The Indian 841 was a motorcycle designed for desert warfare. It pioneered the drive-train configuration later popularized by Moto Guzzi, having a longitudinally mounted air-cooled 90-degree V-twin with shaft drive to the rear wheel.
1941 Indian 841

During World War II, the US Army requested experimental motorcycle designs suitable for desert fighting and offered Indian $350,000 in exchange for 1,000 shaft-drive, side-valve, twin-cylinder test motorcycles. In response to this request, Indian designed and built the 841.

The Indian 841 was heavily inspired by the BMW R71 motorcycle, as was its competitor, the Harley-Davidson XA.
However, unlike the XA, the 841 was not a copy of the R71. Although its tubular frame, plunger rear suspension, four speed transmission, foot operated shifter, hand operated clutch and shaft drive were similar to the BMW’s, the 841 was different from the BMW in several aspects, most noticeably with its 90-degree longitudinal-crankshaft V-twin engine and girder fork. Also unlike the R71 and the XA, the 841 used a heel-and-toe shift pedal with heel-operated upshifts and toe-operated downshifts. The bike also had a low compression ratio of 5.1:1, meaning that it could be run on low-octane fuel.

The Indian 841 and the Harley-Davidson XA were both tested by the Army, but neither motorcycle was adopted for wider military use.

The BMW R71 with a 750cc (46 cubic inch) side-valve motor and shaft drive combination performed beautifully throughout Europe. When the fighting spread to North Africa in 1943, the R71 and R75 models proved impervious to the desert grit and grime that was beating up the Allies’ chain-driven bikes.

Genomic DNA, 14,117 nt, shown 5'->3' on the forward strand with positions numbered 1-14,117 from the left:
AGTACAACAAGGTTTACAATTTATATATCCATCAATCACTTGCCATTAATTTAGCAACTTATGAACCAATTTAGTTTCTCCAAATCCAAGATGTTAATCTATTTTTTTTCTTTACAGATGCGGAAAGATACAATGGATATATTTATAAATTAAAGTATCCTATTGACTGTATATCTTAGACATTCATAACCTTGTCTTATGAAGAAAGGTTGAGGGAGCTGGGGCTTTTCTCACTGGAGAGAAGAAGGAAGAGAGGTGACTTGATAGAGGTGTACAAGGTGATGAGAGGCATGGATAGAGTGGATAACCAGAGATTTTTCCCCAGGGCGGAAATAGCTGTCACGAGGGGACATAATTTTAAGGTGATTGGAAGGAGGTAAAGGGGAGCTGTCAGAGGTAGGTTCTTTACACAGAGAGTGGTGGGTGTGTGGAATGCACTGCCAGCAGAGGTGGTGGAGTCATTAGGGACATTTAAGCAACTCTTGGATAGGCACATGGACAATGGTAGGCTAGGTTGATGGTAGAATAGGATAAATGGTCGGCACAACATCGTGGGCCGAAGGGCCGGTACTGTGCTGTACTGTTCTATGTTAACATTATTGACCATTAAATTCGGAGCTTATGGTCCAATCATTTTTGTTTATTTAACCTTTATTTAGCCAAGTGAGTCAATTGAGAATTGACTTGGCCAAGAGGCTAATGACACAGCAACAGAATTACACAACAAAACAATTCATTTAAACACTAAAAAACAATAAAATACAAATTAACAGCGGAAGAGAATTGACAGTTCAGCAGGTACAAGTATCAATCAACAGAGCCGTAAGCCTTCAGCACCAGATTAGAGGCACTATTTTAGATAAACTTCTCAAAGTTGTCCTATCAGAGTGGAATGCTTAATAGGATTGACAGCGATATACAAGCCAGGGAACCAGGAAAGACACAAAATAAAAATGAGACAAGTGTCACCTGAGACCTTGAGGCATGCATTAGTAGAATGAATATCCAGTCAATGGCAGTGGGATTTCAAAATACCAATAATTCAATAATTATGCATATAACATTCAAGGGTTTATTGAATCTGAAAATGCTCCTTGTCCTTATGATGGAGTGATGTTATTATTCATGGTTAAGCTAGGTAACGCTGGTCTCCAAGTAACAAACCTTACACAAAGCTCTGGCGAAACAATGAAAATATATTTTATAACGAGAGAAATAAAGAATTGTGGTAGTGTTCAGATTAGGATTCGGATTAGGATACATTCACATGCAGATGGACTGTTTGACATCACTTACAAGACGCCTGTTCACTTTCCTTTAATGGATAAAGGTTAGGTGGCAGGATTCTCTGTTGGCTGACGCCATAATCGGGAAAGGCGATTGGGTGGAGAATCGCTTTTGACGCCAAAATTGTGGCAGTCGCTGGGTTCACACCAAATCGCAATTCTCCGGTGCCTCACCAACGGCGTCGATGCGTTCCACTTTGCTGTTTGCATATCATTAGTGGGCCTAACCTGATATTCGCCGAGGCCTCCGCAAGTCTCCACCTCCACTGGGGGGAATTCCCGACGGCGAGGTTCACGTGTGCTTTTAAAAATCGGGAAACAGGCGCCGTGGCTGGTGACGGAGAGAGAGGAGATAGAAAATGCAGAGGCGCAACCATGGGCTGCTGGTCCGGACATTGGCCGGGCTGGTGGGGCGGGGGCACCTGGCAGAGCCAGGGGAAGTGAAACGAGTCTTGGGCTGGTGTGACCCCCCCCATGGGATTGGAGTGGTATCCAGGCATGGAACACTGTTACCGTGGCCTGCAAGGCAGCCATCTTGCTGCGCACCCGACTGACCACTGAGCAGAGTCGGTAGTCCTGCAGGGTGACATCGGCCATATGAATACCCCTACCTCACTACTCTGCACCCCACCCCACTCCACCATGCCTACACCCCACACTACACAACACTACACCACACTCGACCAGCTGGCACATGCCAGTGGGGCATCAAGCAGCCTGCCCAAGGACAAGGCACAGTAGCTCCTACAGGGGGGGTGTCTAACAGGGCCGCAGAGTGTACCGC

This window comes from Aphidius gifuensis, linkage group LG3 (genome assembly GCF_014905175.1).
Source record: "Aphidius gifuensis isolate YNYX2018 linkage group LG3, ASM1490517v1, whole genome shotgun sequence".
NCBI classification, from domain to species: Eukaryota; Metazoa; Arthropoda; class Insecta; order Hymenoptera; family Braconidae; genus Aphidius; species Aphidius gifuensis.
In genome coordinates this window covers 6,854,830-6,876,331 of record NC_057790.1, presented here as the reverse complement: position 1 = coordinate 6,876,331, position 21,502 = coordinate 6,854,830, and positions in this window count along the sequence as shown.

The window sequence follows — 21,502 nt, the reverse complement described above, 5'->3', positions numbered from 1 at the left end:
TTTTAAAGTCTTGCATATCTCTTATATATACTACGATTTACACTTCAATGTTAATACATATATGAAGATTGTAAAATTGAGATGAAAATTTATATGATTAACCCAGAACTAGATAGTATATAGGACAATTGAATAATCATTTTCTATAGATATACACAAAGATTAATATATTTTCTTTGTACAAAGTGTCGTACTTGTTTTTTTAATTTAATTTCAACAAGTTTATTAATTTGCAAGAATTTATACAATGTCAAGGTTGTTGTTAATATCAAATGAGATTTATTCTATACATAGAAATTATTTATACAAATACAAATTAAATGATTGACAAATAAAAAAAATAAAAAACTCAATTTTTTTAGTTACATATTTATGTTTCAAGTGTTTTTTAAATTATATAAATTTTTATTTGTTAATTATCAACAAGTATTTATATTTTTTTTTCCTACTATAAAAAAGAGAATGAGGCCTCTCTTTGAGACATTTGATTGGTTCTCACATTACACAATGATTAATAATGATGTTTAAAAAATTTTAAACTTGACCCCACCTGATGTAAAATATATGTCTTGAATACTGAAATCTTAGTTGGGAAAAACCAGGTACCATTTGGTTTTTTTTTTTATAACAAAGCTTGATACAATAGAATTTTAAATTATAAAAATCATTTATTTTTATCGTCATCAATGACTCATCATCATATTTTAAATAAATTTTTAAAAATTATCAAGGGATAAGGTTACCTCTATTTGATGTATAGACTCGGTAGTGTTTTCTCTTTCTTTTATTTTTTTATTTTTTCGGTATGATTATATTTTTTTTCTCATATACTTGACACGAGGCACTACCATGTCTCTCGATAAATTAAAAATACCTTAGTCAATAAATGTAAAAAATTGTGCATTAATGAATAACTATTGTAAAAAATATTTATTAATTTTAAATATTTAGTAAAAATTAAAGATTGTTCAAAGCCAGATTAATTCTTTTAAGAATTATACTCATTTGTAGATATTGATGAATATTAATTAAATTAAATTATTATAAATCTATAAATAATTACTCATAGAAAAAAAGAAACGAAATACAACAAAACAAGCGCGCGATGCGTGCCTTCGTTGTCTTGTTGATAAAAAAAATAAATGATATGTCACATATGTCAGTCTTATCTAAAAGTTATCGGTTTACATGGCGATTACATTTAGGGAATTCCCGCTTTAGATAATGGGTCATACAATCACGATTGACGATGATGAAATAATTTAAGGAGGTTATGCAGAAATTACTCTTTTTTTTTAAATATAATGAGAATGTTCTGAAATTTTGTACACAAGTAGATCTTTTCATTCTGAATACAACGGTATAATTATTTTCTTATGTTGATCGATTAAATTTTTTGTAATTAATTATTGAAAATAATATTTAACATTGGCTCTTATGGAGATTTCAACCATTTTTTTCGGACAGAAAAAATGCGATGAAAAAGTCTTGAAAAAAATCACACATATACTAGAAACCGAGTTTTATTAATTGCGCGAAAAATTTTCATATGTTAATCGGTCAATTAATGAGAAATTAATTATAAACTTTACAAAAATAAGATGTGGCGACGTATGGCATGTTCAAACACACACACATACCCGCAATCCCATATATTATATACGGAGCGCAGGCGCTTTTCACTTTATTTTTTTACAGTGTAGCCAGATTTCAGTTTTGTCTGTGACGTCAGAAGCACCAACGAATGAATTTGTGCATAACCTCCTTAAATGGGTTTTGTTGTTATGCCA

BMW R71_sidecar

So inspired were the Allies by the BMW design that many captured enemy R71s, resulted in America’s Harley-Davidson XA, the Soviet M72, the Chinese Chang Jiang 750 and the Russian Ural.

Like the “Trusty” Triumph of WWI, the Norton 16H was an exceptionally reliable single-cylinder bike that was good on gas, came with a 4-speed transmission, and had an excellent power-to-weight ratio, which made it both quick and nimble on the battlefield. By the end of the war, Norton had produced over 100,000 WD16Hs for the British Royal Army.
1932 Norton WD16H

During WWII, the British government announced that it was looking for a light, fast, reliable motorcycle to transport messages between commanders. BSA, the most popular motorcycle manufacturer in Britain at that time, came up with the M20…a heavy-framed, sidecar-mounted barge of a bike, powered by a low-compression 500cc single-cylinder. It worked so well that Britain’s War Office ordered more than 126,000 throughout the war!
1937 BSA M20

Royal Enfield was commissioned to develop several motorcycles for the war effort, but the tiny WD/RE was their most successful.
1939 Royal Enfield WD_RE

Known affectionately to British troops as the “Flying Flea”, the WD/RE were lightweight, 125cc motorcycles designed to be dropped into war zones by parachutes. The bikes were used by British paratroopers who had been dropped behind enemy lines. The “Flying Fleas” were troop favorites because their punchytwo-stroke motors could run on any gas, and they were light enough to carry over obstacles and through tight spaces.

Although they are used to a lesser extent, motorcycles continue to be evolved for military use. They have been used in most of the Middle East conflicts to some degree. They range from the Zero MMX (pictured below), an all-electric stealth machine (no sound, no heat signature) to models like the Hayes M1030 that can burn up to six different fuel types to stay operational in most possible circumstances.
Zero MMX electric


Resources used for this piece:
“The Complete Book of Police and Military Motorcycles”, Joseph Berk